PICK OF THE WEEK: Darkher arrive from clouds with doom-dreamt woe on foggy ‘The Buried Storm’

Photo by U Classen

Our own pain and darkness can come on like a brewing weather event, tracing the horizon, looking foreboding and threatening, making you wonder if you should take cover. Difference is when we feel these emotions within us, the collecting assault brews in our minds and heart, sometimes swelling so hard that we didn’t even realize we needed higher ground until the threat is on the doorstep.

Darkher, the project long helmed by vocalist/guitarist/bassist Jayn Maiven, uses this vision of trepidation on her latest record “The Buried Storm,” an album that delves into personal pain and trauma that must be met so it doesn’t overcome completely. Joined on this record by drummer Christopher Smith, Maiven brought in a host of guest musicians—cellists Arianna Mahsayeh and Melanie Chaplin, violinist Lambert Segura, cellist and background vocalist Ludvig Swärd (also of Forndom), guitarist/backing vocalist Daniel Land—to further flesh out these songs. Comprised of doom, folk, and immersive beauty, the record is heavy emotionally, cutting into your heart and acting a passenger as you take your own path into the unknown.

“Sirens Nocturne” opens in a noise cloud, Maiven’s hushed vocals getting under your skin early, influencing your dreams. Sounds threaten as the drama builds, atmospheric pressure increases, and the strings weep, sending the track back into the storm. “Lowly Weep” starts with light drumming and strings making their presence felt, ghostly visions lurk in the periphery, and the vocals haunt as your vision blurs. Strings ache as the low end drops, doom quivers, and the drums slowly pound, spiraling into the dark and the arms of “Unbound” that feels like a deep dream coming to life. Acoustics join the mist as Maiven calls, “It took my heart, it took my faith, it left my body,” as the track melts into the earth. “Where the Devil Waits” is glazed with strings as acoustics enter the picture, the vocals pushing ominous visions of rapture. The spirits accumulate as the oxygen levels increase, everything bowing out in sullen exhaust.

“Love’s Sudden Death” sinks into a doomy gaze that’s thick and dark, breathy vocals making your blood race. “This sudden death is killing me,” Maiven confesses as angelic calls ice your wounds, and a cinematic gush leads the song into deep wasters. “The Seas” has acoustic haunting and delicate singing as the imagery gets more threatening. “Here lies the sun, bleeding,” Maiven calls out as the aura feels like a mid-summer shower that washes away the entire day. “Immortals” brings dripping guitars and heavier cloud coverage, the essence making the water colder and immersive. “Capsized in the sea, immortals are we,” Maiven jabs, the guitars building into a squall. The emotion floods over as your vison gets blurrier, guitars turn to a trickle, and the track disappears over the horizon. “Fear Not, My King” is the closer, starting with piano bleeding and Maiven luring with, “I’ll kiss your every wound.” Darkness sweeps the skies as Maiven notes, “The more I close my eyes, the more I see,” as emergency sirens call morbidly in the distance, strings swell, and the final moments are obscured in vapor.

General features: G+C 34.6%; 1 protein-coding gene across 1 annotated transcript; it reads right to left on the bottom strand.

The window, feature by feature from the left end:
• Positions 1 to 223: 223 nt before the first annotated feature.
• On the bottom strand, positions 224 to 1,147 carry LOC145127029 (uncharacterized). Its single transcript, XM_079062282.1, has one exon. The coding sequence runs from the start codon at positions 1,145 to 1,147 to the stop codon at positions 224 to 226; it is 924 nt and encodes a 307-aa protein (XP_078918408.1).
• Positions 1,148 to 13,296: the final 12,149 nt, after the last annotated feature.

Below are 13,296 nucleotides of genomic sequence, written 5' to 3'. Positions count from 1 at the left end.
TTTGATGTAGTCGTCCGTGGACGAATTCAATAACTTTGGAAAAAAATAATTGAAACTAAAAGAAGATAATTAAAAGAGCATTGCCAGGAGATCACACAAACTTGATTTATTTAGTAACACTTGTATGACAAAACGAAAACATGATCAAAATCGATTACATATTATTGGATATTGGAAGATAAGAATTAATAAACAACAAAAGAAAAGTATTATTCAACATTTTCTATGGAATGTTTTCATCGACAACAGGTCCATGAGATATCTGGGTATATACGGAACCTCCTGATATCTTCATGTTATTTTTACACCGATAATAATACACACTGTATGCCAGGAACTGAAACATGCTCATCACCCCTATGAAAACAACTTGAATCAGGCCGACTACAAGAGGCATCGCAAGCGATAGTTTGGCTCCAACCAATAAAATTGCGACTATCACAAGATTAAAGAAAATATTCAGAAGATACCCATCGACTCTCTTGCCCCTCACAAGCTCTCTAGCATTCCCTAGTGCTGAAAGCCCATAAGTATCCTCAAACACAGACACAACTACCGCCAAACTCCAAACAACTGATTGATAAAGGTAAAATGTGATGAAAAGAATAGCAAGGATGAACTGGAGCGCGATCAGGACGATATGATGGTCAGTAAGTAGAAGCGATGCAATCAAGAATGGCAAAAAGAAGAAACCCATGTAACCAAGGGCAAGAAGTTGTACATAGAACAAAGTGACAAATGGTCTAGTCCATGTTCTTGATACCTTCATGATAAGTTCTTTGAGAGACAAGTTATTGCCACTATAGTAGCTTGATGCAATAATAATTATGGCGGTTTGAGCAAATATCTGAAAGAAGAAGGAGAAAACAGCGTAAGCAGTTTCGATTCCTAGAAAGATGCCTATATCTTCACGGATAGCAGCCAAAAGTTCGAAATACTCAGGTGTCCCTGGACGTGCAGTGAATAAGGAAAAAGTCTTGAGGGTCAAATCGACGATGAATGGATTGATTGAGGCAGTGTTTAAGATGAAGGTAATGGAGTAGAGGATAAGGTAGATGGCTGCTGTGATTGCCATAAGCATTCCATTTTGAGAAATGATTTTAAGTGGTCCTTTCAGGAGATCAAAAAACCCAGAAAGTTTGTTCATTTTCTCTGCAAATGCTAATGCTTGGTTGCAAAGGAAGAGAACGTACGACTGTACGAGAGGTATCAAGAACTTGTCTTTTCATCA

Darkher’s music is like something from another world or plane, an experience that gets into your bloodstream and changes you while you’re in its grasp. “The Buried Storm” is named perfectly because so much of this music is overcast and soaking, leaving your body shivering and your mind quaking. This is an immersive trip that is forceful and spiritual, something you won’t be able to shake until long after the music has stopped.

For more on the band, go here: https://www.facebook.com/DARKHERMUSIC

To buy the album, go here: http://lnk.spkr.media/darkher-the-buried-storm

For more on the label, go here: https://en.prophecy.de/

Leave a Reply

Fill in your details below or click an icon to log in:

WordPress.com Logo

You are commenting using your WordPress.com account. Log Out /  Change )

Twitter picture

You are commenting using your Twitter account. Log Out /  Change )

Facebook photo

You are commenting using your Facebook account. Log Out /  Change )

Connecting to %s

This site uses Akismet to reduce spam. Learn how your comment data is processed.